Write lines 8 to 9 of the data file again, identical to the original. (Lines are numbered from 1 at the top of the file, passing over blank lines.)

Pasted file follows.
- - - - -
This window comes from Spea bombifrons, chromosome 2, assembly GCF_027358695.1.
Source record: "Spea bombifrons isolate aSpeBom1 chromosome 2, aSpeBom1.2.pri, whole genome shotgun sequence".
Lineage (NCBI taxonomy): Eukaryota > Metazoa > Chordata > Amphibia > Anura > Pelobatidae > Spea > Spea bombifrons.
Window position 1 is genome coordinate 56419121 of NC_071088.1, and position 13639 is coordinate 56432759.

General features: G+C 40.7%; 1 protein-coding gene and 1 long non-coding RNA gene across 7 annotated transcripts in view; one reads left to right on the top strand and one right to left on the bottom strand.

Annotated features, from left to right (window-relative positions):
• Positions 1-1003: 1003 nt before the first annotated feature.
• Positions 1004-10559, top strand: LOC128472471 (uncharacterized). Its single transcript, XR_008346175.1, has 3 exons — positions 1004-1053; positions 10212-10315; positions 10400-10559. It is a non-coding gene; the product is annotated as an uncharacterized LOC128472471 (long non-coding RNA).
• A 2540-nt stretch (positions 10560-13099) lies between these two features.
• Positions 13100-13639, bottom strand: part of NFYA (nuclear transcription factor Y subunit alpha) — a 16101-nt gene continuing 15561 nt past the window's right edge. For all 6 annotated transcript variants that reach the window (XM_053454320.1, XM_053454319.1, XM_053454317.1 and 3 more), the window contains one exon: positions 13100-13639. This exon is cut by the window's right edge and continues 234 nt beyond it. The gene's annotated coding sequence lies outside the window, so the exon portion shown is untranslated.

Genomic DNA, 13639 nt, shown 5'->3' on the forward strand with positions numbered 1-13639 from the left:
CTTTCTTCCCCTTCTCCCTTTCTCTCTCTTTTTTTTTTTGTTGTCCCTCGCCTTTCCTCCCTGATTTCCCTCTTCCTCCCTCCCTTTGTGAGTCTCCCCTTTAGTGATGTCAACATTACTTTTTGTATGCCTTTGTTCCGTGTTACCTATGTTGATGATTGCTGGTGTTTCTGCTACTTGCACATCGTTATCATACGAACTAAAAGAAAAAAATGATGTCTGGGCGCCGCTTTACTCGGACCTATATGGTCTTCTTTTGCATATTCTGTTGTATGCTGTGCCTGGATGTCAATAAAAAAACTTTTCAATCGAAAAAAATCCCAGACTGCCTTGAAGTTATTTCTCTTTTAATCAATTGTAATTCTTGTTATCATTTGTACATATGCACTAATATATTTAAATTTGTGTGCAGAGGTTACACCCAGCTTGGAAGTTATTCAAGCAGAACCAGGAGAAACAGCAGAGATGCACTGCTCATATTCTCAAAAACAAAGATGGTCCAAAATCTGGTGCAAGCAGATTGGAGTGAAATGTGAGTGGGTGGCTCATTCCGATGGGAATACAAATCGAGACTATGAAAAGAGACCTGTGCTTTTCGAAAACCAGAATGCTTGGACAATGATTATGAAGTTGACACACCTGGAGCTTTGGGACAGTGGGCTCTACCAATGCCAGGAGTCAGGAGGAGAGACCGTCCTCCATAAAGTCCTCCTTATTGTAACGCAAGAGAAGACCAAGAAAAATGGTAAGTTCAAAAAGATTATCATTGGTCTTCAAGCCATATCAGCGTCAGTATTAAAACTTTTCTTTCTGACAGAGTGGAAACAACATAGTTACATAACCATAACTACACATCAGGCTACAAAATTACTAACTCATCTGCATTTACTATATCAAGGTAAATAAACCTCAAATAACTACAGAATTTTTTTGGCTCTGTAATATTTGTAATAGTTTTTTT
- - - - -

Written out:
• Positions 1004-10559, top strand: LOC128472471 (uncharacterized). Its single transcript, XR_008346175.1, has 3 exons — positions 1004-1053; positions 10212-10315; positions 10400-10559. It is a non-coding gene; the product is annotated as an uncharacterized LOC128472471 (long non-coding RNA).
• A 2540-nt stretch (positions 10560-13099) lies between these two features.